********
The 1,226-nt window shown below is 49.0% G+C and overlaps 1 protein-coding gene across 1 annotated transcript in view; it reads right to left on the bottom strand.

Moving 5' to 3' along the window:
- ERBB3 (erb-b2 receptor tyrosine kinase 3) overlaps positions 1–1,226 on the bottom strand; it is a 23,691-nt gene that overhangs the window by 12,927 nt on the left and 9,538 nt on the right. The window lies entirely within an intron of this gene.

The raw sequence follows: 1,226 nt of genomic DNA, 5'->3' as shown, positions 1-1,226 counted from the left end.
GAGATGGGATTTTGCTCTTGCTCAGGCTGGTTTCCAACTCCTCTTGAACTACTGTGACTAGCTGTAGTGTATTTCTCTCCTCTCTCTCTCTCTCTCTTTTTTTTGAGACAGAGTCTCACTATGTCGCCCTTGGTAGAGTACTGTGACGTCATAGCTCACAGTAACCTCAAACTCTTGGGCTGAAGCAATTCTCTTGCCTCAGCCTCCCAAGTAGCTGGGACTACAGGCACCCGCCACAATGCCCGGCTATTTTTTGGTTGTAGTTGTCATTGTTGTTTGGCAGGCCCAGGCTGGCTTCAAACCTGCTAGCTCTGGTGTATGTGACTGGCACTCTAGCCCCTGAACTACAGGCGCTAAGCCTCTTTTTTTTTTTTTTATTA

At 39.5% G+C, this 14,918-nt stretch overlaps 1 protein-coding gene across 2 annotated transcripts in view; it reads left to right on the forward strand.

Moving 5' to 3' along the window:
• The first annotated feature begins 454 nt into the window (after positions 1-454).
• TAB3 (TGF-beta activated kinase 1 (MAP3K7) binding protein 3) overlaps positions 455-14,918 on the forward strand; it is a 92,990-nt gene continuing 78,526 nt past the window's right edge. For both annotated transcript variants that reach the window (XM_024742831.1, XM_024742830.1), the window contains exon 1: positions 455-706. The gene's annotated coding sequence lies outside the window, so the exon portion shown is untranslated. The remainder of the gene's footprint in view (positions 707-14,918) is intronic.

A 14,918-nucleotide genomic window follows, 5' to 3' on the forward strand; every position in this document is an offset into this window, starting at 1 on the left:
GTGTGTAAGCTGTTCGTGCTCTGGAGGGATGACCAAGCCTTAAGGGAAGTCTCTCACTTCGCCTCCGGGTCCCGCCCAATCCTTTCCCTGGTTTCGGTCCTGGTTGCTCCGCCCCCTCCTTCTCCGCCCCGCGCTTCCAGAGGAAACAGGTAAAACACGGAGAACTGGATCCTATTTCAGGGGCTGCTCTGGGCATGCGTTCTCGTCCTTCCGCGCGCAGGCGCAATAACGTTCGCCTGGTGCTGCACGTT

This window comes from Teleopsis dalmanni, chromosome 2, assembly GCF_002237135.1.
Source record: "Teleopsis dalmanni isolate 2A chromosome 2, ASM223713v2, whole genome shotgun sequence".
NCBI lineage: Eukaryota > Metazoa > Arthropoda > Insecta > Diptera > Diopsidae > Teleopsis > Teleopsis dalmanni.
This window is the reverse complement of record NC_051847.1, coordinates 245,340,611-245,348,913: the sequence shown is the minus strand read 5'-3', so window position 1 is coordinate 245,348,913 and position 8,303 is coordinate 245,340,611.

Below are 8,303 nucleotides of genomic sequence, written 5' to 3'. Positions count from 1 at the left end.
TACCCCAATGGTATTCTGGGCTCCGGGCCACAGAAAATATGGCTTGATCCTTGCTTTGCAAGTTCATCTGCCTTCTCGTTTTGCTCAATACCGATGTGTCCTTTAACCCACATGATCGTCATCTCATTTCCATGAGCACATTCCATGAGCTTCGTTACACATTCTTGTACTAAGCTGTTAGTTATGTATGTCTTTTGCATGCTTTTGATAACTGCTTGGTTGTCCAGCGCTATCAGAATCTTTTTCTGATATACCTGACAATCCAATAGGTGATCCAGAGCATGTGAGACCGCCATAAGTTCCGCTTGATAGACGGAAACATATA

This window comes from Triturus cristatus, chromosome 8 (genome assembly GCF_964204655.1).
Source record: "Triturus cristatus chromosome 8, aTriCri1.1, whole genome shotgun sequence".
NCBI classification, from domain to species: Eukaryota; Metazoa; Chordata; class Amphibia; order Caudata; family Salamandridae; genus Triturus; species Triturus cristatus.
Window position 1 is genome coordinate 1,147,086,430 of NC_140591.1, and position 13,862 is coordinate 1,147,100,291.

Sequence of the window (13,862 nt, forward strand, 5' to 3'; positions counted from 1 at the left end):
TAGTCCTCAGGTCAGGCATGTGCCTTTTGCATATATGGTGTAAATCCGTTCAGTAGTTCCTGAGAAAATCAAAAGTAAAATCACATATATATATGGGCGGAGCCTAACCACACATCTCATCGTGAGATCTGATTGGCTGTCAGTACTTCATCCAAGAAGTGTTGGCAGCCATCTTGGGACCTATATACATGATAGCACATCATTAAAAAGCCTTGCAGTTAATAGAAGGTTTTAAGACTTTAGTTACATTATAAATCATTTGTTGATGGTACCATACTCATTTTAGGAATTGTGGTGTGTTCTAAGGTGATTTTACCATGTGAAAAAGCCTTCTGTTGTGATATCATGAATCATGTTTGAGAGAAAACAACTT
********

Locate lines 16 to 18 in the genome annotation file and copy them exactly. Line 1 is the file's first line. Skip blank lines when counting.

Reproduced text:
Below are 8,303 nucleotides of genomic sequence, written 5' to 3'. Positions count from 1 at the left end.
TACCCCAATGGTATTCTGGGCTCCGGGCCACAGAAAATATGGCTTGATCCTTGCTTTGCAAGTTCATCTGCCTTCTCGTTTTGCTCAATACCGATGTGTCCTTTAACCCACATGATCGTCATCTCATTTCCATGAGCACATTCCATGAGCTTCGTTACACATTCTTGTACTAAGCTGTTAGTTATGTATGTCTTTTGCATGCTTTTGATAACTGCTTGGTTGTCCAGCGCTATCAGAATCTTTTTCTGATATACCTGACAATCCAATAGGTGATCCAGAGCATGTGAGACCGCCATAAGTTCCGCTTGATAGACGGAAACATATA

This window comes from Triturus cristatus, chromosome 8 (genome assembly GCF_964204655.1).